by Claire White and Odalis Garcia Gorra | October 29, 2020
2020 has been the most terrifying year to date (in our personal lifetimes). From the bushfires in Australia to the earthquakes that rocked Puerto Rico, and then the larger impact of a global pandemic. This year, we have also confronted the harsh realities of a changing climate, the ever present rise of far right politics, and the much-needed mainstream recognition of global racial injustice. We have been living in horror and it’s been scary to be alive. Somehow, we have all made it to October. And though it is always a joy to be in the “spooky” season, this year Halloween has kind of lost its edge. How do we find the thrill of being scared out of our minds when the other months of the year have already done that, twofold?
One thing that this pandemic has taught us is the need to indulge in what brings us deep pleasure. When it comes to the month of October that means movies like Hocus Pocus and Halloweentown and eating all the pumpkin-shaped chocolate we can find. And although Halloween may be “cancelled” (we implore you to stay home and stay safe!) there is still some delight in dressing up for your own self.
Films and TV shows are a reflection of our society — at Grow Up we understand that better than anyone else — they pre-package difficult lessons that we take with us to understand what we are living through. Movies and TV shows that deal in horror show us a darker edge to our mortal conflicts. This past year we have understood that the boogeyman doesn’t just live in our nightmares and that sociopathic killers don’t have to wear a ghostface or hockey mask. Instead, they are real and tangible beings, that dampen our spirits, will to live, and just overall self. And so how do we come out on top? What tools do we have at our disposal to dismantle the systems that continue to haunt us?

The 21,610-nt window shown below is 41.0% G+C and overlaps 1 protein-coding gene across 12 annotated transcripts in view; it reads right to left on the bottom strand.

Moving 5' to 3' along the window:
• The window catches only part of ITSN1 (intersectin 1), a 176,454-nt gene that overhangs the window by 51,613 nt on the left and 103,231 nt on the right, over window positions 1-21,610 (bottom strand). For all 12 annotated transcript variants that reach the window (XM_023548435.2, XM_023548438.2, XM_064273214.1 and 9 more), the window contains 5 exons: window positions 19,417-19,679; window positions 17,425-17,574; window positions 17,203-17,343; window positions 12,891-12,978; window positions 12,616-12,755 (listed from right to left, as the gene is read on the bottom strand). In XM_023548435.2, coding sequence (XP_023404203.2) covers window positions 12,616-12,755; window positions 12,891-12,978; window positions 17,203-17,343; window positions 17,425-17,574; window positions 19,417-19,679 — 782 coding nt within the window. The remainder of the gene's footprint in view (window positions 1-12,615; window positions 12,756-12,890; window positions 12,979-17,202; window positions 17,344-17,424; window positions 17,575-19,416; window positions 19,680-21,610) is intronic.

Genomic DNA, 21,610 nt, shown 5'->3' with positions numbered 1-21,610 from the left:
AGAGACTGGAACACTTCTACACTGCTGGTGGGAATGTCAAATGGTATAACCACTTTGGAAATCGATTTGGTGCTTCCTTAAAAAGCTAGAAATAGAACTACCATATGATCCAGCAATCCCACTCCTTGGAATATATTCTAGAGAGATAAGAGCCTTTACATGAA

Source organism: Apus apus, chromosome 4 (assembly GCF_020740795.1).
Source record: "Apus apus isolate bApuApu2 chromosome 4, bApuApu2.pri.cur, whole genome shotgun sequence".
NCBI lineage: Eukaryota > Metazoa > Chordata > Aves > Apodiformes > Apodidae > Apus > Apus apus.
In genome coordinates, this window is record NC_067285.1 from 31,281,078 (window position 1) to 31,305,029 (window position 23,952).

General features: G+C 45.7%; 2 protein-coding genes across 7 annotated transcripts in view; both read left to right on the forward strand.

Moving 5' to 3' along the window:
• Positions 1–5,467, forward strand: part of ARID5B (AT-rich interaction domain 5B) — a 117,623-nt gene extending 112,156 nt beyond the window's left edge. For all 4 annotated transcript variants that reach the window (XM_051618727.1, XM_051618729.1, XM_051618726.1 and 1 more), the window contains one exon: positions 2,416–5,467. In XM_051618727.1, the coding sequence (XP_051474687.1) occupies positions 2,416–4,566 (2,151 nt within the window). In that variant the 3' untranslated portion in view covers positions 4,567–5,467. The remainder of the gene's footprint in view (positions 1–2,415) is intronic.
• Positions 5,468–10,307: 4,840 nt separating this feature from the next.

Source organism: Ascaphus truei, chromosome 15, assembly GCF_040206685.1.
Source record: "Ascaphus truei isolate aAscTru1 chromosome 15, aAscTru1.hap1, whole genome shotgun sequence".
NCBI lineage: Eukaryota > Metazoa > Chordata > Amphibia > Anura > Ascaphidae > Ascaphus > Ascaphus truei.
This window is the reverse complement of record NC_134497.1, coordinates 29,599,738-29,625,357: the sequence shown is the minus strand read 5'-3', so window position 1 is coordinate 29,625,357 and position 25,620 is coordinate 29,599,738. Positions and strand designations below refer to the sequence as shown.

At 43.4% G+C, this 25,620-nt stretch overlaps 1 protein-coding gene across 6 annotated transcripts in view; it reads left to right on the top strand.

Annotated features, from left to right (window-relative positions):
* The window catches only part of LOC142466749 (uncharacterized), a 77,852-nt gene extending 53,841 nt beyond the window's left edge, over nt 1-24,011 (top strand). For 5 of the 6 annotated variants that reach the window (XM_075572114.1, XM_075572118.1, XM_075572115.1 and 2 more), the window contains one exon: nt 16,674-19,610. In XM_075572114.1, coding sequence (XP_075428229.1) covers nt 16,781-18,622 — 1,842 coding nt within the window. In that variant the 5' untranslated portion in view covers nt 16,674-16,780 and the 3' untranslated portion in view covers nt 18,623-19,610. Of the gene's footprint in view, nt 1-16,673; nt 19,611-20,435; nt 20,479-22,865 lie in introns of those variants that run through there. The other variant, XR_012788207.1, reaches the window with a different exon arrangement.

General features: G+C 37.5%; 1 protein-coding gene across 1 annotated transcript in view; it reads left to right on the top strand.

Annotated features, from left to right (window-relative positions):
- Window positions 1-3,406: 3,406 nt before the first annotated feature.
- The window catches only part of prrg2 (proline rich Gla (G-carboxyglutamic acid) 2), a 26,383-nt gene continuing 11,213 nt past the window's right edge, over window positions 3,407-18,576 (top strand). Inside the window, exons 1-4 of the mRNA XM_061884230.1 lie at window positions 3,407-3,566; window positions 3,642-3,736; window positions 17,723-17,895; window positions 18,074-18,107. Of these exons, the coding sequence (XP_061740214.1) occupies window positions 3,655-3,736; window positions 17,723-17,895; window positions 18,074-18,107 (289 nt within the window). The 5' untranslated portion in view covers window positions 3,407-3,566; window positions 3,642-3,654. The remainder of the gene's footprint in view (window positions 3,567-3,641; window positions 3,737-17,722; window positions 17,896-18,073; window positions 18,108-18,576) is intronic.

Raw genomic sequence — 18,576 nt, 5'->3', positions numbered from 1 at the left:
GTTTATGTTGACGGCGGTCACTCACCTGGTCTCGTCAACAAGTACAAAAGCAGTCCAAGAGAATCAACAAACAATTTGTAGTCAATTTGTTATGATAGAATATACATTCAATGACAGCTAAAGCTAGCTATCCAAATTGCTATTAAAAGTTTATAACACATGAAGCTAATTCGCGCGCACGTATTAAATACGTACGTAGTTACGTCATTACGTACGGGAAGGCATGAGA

We knew from the beginning that we wanted to have a Halloween issue. There is nothing more terrifying than being a teenager or young adult. And if scary movies have taught us anything is that the things that go bump in the night, love to horrify us to death (Final Girls, excluded). Thus The Horror Years was born. When we read through the pieces that you’ll read, we didn’t realize (yet) what it was that brought all of them together. What does menstruation in film (Plug It Up: Menstruation As A Teen Horror Movie Monster by Eliza Janssen) have to do with Satanism in a beloved Netflix series (Satanic Cannibal Witches: How the ‘Chilling Adventures of Sabrina’ Creates Its Own Brand of Satanism by Elliott Ryan)? How does Rocky Horror’s influence on Netflix’s Elite (The School of ‘Rocky Horror’ by Alexander Gonzalez) connect to Black Christmas’ creation of the teen slasher genre (“The Calls Are Coming From The House!” A ‘Black Christmas’ Retrospective by Jamie Tram)? What we found in each piece is that at every turn, these films or TV shows subvert and mould stereotypes to their own will.
Ultimately, we are all living in a Horror Year. Although escapism (and escape) feels out of reach for so many of us, there is hope that through the terror we can find a way to fight. To unsettle and overthrow the systemic oppression many of us live under. From patriarchy to racism to colonialism. Movies and shows that deal with darkness are proof, and a reminder, that neither a monster, a slasher, or the Devil himself, can keep us from surviving.
C + O
Claire & Odalis
Grow Up Co-Founders